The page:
03/11/2014 | Abdominal cavity (porcine)
Pig carcass with nodular lesions in the pleura and viscera
Although teh appearance was not of caseous necrosis the inspectors suspected of a tuberculosis case.
The histopathological study showed that it was a malignant round cell neoplasia: lymphosarcoma. In pigs, tuberculous lesions have a proliferative nature, rather than necrotic and, macroscopically, may resemble the aspect of a neoplasia. Therefore, it was necessary to rule out that it was an outbreak of tuberculosis. Tuberculous lesions in pigs can be caused by mycobacteria within the M.tuberculosis complex and M.avium.
Thanks for your comment Martín, we had a few cases of M.avium in pigs a couple of years ago:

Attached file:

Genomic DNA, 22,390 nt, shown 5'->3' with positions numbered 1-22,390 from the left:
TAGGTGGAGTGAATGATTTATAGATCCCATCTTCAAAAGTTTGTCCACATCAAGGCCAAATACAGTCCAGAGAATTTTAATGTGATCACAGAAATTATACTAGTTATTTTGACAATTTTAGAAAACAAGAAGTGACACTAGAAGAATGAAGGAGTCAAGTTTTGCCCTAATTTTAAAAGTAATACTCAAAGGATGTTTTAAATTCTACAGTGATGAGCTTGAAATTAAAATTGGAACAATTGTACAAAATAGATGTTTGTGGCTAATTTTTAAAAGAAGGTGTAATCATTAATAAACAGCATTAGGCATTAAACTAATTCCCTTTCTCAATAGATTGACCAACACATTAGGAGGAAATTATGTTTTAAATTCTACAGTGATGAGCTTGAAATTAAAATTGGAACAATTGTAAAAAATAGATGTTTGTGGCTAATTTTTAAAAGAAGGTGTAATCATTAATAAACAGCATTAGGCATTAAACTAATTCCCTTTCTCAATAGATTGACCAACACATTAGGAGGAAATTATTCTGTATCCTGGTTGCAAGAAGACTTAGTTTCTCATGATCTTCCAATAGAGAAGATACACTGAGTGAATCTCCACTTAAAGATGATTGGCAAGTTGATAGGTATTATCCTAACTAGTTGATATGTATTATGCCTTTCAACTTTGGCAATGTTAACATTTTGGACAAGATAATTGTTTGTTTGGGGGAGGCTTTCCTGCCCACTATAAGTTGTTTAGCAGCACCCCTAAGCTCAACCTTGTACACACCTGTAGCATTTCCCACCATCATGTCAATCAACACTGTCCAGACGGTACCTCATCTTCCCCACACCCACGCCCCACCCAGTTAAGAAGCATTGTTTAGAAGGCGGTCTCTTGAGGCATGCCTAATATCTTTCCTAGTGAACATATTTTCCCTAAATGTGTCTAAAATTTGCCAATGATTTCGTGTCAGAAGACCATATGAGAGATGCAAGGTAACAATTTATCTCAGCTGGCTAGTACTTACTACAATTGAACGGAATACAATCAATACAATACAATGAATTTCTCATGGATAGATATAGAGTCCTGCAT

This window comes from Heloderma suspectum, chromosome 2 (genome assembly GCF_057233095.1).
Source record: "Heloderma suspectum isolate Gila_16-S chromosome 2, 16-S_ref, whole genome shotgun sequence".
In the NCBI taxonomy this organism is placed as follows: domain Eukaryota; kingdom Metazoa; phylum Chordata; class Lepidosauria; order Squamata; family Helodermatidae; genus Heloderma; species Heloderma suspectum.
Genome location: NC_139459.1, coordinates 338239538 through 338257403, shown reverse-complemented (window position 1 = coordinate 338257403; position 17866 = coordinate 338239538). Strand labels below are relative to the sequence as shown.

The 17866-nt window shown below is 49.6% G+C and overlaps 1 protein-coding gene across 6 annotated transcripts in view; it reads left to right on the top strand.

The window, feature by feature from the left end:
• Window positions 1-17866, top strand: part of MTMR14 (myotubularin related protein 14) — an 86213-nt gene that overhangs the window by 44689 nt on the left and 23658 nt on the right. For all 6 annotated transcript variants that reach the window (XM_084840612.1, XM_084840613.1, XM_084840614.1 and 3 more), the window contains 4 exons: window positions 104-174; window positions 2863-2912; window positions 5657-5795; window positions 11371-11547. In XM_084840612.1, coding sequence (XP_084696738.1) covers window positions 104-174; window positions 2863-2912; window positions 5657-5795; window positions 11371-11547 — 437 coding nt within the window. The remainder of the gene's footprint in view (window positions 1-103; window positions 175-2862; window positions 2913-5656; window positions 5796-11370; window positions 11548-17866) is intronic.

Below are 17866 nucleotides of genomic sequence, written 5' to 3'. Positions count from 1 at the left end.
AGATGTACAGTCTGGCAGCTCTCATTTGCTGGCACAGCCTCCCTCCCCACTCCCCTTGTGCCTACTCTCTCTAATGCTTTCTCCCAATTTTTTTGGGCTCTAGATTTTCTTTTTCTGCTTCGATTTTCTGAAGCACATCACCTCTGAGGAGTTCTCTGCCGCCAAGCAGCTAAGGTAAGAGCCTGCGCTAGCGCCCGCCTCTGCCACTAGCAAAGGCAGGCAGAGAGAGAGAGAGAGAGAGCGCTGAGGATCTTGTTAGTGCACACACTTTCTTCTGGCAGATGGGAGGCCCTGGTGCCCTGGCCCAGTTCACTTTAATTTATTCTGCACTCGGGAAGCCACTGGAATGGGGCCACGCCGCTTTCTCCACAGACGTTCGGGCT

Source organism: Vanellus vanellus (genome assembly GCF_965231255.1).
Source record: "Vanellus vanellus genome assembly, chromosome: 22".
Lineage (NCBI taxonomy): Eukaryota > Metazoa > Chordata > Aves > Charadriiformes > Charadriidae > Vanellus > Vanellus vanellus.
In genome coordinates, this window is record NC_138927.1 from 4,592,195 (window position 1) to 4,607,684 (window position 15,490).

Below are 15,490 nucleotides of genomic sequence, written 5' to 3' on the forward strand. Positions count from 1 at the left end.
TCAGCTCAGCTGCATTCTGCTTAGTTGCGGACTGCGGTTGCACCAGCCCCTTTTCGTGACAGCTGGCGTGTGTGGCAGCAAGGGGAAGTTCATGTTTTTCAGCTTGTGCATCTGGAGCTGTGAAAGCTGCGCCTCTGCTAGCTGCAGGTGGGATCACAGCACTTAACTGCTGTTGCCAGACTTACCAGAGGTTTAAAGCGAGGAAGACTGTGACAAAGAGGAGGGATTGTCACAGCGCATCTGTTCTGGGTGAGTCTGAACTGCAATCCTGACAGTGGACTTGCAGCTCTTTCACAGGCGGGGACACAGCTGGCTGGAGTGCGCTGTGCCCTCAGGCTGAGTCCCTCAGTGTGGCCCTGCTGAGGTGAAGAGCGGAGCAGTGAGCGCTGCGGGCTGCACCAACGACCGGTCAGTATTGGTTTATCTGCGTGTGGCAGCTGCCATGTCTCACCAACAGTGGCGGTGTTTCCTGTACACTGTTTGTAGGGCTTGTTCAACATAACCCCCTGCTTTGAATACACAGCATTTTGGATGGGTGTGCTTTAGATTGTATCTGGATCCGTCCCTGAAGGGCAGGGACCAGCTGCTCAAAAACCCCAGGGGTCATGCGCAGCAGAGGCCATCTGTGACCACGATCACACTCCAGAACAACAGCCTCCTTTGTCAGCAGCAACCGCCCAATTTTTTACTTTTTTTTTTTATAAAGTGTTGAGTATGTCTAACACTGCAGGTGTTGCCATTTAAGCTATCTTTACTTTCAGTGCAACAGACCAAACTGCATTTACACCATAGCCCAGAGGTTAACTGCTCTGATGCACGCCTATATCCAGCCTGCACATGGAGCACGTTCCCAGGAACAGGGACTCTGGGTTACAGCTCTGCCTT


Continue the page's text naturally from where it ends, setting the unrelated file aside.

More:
Then the suspected origin of the infection was the feed fed to the animals, which was the dame in the different farms that has cases.
comment from the LinkedIn group: Swine Health, Nutrition and Production Professionals
Clinical Research Veterinarian at RTI, LLC
There has been a recent conversation within some swine veterinarians in the US, about pigs being condemned at slaughter with similar findings to this case you have posted. Apparently, the inspector at the plant determined that the animals had lymphosarcoma. Further testing done by the company’s vet has shown that the swollen lymph nodes correlate to PCV2 diagnosis. Other vets suggested that M. avium could be playing a role, introduced by birds getting in contact with the pigs in the barn. Definitely, different diseases to be considered and a good reminder to keep our eyes and mind open.